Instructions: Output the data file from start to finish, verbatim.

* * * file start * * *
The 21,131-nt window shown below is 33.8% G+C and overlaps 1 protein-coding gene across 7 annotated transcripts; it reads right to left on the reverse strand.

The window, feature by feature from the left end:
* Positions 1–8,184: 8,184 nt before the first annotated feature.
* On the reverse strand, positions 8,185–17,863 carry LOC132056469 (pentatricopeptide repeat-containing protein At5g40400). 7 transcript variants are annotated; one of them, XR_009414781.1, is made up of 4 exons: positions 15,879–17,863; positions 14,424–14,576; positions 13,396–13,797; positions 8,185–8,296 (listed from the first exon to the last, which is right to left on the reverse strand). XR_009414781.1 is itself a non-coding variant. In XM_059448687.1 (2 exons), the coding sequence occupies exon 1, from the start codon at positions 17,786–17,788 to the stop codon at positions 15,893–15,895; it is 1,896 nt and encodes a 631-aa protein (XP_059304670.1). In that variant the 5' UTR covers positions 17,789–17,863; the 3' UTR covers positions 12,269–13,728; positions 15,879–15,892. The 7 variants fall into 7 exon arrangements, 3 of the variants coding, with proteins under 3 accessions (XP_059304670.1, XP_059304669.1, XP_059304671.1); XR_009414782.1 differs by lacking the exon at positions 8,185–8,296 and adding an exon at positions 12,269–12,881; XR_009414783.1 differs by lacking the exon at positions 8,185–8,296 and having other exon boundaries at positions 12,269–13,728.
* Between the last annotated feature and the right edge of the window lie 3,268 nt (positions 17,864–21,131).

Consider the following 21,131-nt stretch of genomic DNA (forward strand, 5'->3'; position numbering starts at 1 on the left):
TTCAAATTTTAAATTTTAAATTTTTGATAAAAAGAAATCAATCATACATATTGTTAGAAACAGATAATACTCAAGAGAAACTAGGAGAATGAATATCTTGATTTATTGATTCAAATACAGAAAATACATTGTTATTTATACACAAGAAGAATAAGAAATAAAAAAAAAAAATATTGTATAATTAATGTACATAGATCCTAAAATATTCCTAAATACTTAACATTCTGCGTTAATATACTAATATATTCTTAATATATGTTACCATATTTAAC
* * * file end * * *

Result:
The 21,131-nt window shown below is 33.8% G+C and overlaps 1 protein-coding gene across 7 annotated transcripts; it reads right to left on the reverse strand.

The window, feature by feature from the left end:
* Positions 1–8,184: 8,184 nt before the first annotated feature.
* On the reverse strand, positions 8,185–17,863 carry LOC132056469 (pentatricopeptide repeat-containing protein At5g40400). 7 transcript variants are annotated; one of them, XR_009414781.1, is made up of 4 exons: positions 15,879–17,863; positions 14,424–14,576; positions 13,396–13,797; positions 8,185–8,296 (listed from the first exon to the last, which is right to left on the reverse strand). XR_009414781.1 is itself a non-coding variant. In XM_059448687.1 (2 exons), the coding sequence occupies exon 1, from the start codon at positions 17,786–17,788 to the stop codon at positions 15,893–15,895; it is 1,896 nt and encodes a 631-aa protein (XP_059304670.1). In that variant the 5' UTR covers positions 17,789–17,863; the 3' UTR covers positions 12,269–13,728; positions 15,879–15,892. The 7 variants fall into 7 exon arrangements, 3 of the variants coding, with proteins under 3 accessions (XP_059304670.1, XP_059304669.1, XP_059304671.1); XR_009414782.1 differs by lacking the exon at positions 8,185–8,296 and adding an exon at positions 12,269–12,881; XR_009414783.1 differs by lacking the exon at positions 8,185–8,296 and having other exon boundaries at positions 12,269–13,728.
* Between the last annotated feature and the right edge of the window lie 3,268 nt (positions 17,864–21,131).

Consider the following 21,131-nt stretch of genomic DNA (forward strand, 5'->3'; position numbering starts at 1 on the left):
TTCAAATTTTAAATTTTAAATTTTTGATAAAAAGAAATCAATCATACATATTGTTAGAAACAGATAATACTCAAGAGAAACTAGGAGAATGAATATCTTGATTTATTGATTCAAATACAGAAAATACATTGTTATTTATACACAAGAAGAATAAGAAATAAAAAAAAAAAATATTGTATAATTAATGTACATAGATCCTAAAATATTCCTAAATACTTAACATTCTGCGTTAATATACTAATATATTCTTAATATATGTTACCATATTTAAC